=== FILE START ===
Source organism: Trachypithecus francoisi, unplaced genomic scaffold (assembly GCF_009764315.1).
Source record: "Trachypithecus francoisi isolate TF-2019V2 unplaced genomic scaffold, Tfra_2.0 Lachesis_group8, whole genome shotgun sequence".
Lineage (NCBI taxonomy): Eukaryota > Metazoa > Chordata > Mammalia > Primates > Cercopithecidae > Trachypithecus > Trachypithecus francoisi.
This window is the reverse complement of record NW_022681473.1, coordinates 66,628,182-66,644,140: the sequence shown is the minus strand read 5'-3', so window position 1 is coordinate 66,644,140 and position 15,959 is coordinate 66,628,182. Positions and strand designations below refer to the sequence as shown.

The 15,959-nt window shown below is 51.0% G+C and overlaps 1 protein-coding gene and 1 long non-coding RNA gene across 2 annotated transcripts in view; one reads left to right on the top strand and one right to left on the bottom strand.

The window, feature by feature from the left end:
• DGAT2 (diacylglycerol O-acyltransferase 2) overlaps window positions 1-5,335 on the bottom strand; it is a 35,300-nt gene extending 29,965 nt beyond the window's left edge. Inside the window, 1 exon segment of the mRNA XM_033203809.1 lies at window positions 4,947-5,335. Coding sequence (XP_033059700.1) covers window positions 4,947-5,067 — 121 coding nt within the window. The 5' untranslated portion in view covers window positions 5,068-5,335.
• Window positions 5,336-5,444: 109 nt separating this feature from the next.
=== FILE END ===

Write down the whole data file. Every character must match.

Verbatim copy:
Source organism: Trachypithecus francoisi, unplaced genomic scaffold (assembly GCF_009764315.1).
Source record: "Trachypithecus francoisi isolate TF-2019V2 unplaced genomic scaffold, Tfra_2.0 Lachesis_group8, whole genome shotgun sequence".
Lineage (NCBI taxonomy): Eukaryota > Metazoa > Chordata > Mammalia > Primates > Cercopithecidae > Trachypithecus > Trachypithecus francoisi.
This window is the reverse complement of record NW_022681473.1, coordinates 66,628,182-66,644,140: the sequence shown is the minus strand read 5'-3', so window position 1 is coordinate 66,644,140 and position 15,959 is coordinate 66,628,182. Positions and strand designations below refer to the sequence as shown.

The 15,959-nt window shown below is 51.0% G+C and overlaps 1 protein-coding gene and 1 long non-coding RNA gene across 2 annotated transcripts in view; one reads left to right on the top strand and one right to left on the bottom strand.

The window, feature by feature from the left end:
• DGAT2 (diacylglycerol O-acyltransferase 2) overlaps window positions 1-5,335 on the bottom strand; it is a 35,300-nt gene extending 29,965 nt beyond the window's left edge. Inside the window, 1 exon segment of the mRNA XM_033203809.1 lies at window positions 4,947-5,335. Coding sequence (XP_033059700.1) covers window positions 4,947-5,067 — 121 coding nt within the window. The 5' untranslated portion in view covers window positions 5,068-5,335.
• Window positions 5,336-5,444: 109 nt separating this feature from the next.